Children benefit from being included in funeral arrangements and traditional funeral rituals in order to say goodbye to their loved one. You can create rituals with your child to support them in coming to terms with and understanding their loss. This might include:
- Lighting a candle for a loved one at the local church
- Planting a special flower or tree
- Writing a special note to the loved one (this can be buried under the plant if your child likes that idea)
- Releasing balloons at a funeral
- Drawing a special picture for their loved one
- Creating a special memories scrap book or box
Depending on their ages, children and young people who are encouraged to participate in the funeral by reading a poem or something similar often cope better with their loss.
Remember that it is okay for your child to see you crying and expressing your grief. Avoidance of grief and the emotions associated with grief may give children the message that it is not okay to grieve. Grief is also difficult for adults. Make sure you have support. Remember that children take their lead from the adults. Sometimes the most helpful thing you can do for your child is to get support for your own grief to give you the resources to effectively support your child and family. Try to allow you and your family times when you can have a ‘break from grief’. Make these times when you can have fun, smile and if possible, laugh together. This will be a powerful healing tool for you as a family. Remember to support your relationship with your partner or spouse through the grieving period. Grief is a natural and unfortunately largely unavoidable part of life. We may never ‘get over’ a loss but we can learn to cope with and manage our loss.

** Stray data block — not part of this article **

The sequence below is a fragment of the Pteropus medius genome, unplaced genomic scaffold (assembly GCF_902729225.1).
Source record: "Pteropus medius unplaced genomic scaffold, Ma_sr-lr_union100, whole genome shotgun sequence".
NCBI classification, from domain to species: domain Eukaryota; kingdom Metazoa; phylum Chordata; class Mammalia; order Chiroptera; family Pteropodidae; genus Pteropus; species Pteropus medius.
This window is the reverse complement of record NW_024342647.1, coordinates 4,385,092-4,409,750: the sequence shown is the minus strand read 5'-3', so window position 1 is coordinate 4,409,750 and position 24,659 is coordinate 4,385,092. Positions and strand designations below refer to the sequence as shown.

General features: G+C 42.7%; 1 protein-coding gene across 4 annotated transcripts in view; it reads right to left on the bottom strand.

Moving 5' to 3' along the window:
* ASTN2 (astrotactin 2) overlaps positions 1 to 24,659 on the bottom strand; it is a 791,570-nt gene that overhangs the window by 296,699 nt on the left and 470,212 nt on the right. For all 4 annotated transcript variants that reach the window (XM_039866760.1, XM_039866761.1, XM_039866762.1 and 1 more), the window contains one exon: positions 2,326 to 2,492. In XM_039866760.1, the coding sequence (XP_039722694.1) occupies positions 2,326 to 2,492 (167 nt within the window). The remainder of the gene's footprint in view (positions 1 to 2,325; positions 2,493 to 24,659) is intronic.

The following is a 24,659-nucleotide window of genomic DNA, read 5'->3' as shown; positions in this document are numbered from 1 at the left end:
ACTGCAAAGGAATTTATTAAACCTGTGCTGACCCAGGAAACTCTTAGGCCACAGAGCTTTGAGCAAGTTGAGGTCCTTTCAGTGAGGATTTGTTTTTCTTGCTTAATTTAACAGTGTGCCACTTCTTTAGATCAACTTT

It is estimated that about one third of grieving children and their families may need to be provided with therapeutic support beyond that which can be provided by the family. Indicators that your child and family may need some additional support might be behaviour difficulties, sleep difficulties or separation anxiety that is persisting. Whilst there is no definitive time line for grief, if a difficulty is acting as a barrier to you, your family and your child moving forwards, it may be time to take some advice from a professional.
Dr Elise Kearney, Consultant Child and Family Psychologist runs a regular weekly clinic from the Fold Therapy Centre. Contact Elise for a free 15 minute telephone consultation (find Elise’s details here)